Scott Conant Can't Stand This Recipe 'Ingredient'

Italian celebrity chef, Scott Conant, is well known in the food world. He is a James Beard award winner, a judge on the Food Network TV show "Chopped," and the author of four Italian cookbooks, with the most recent titled, "Peace, Love, and Pasta," per Forbes. Conant is also the owner of three restaurants — Cellaio Steak, Mora Italian, and The Americano — according to Conant's website. His food career began at the Culinary Institute of America in Hyde Park, New York, and he spent time in Europe before working at several important restaurants in New York City. While in New York, he trained under and worked alongside influential chefs before taking the initiative to open his restaurant L'Impero in 2002, per Iconic Life.

There is no denying that Conant has been incredibly successful as an entrepreneur, restaurant owner, television personality, and cookbook author. But it may come as a surprise to many fans that he is somewhat picky when it comes to the ingredients he works with. When he was asked what ingredient he doesn't like to work with in an interview, he had an unconventional answer.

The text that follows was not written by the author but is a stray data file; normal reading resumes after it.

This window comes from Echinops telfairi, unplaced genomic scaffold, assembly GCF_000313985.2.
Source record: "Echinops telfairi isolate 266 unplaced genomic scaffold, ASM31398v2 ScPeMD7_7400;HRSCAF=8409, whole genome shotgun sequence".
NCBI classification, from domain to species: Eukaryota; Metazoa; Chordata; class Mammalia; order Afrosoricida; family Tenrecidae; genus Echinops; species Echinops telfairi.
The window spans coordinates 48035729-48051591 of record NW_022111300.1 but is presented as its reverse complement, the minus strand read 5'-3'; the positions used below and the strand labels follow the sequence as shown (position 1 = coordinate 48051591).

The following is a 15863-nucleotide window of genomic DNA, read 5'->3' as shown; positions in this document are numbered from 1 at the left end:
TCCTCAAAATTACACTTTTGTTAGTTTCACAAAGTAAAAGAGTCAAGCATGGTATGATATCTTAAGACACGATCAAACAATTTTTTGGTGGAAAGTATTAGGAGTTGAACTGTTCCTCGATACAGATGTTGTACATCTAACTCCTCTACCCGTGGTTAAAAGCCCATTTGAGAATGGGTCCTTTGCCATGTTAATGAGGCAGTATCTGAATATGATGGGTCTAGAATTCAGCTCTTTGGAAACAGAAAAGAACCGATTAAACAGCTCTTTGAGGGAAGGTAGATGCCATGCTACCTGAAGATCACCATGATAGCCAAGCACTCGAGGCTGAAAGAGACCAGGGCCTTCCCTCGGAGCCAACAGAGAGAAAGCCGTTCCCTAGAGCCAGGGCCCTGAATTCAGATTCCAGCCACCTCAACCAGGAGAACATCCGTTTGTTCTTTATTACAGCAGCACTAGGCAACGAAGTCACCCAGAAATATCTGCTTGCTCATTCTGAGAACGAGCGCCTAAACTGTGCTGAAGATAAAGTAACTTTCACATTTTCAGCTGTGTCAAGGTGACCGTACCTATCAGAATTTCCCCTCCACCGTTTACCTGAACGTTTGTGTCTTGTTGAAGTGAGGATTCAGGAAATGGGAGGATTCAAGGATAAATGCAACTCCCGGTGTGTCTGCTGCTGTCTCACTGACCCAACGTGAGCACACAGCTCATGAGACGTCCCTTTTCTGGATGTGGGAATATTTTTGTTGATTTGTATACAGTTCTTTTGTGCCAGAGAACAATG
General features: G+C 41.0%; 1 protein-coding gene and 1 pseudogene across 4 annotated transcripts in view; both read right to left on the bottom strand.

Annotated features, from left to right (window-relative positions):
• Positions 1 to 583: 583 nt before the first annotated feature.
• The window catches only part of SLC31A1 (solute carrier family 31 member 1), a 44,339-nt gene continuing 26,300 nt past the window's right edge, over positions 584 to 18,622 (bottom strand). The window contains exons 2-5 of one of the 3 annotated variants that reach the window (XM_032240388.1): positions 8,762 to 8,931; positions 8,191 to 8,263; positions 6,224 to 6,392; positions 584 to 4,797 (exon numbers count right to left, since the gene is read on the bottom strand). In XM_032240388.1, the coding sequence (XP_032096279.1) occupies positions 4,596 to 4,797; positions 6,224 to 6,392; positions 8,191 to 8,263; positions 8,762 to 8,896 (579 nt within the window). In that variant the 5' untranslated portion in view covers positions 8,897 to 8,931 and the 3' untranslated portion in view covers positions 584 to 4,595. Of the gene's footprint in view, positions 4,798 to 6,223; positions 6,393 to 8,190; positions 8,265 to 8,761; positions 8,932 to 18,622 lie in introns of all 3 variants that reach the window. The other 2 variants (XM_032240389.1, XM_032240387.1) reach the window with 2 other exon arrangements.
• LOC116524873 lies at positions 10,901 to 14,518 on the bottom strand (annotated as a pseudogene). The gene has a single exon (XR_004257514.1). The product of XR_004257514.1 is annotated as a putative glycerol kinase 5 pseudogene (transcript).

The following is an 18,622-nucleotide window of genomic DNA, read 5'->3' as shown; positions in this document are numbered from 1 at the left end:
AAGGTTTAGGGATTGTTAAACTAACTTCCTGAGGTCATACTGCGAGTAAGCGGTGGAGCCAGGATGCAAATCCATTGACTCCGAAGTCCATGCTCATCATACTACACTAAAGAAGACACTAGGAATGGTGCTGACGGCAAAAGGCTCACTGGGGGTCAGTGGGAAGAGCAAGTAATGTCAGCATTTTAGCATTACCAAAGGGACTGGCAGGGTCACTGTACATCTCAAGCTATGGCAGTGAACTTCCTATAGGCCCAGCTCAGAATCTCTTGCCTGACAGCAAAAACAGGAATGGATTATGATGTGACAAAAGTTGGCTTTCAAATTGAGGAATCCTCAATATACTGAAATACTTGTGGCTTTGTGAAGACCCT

His answer will surprise you since it's not an actual ingredient

When the Food Network asked Conant what ingredient was challenging for him to use or work with, his response was surprising. He didn't name an actual ingredient, like onions or rhubarb. Instead, Conant told Food Network, "Pretension." That may sound like a curious answer and possibly like he was avoiding the question altogether. However, he offers up an example of a situation that just didn't sit well with him. He explains, "One time, people gave me a bunch of mood boards and wanted me to create a menu based on a series of pictures."

Although he is a world-renowned chef and can create a tasty dish from whatever ingredients he may have on hand, creating a menu from a bunch of pictures definitely took it too far. Conant said, "I have no patience for that." Fair enough. After all, he is a chef and not a Pinterest translator.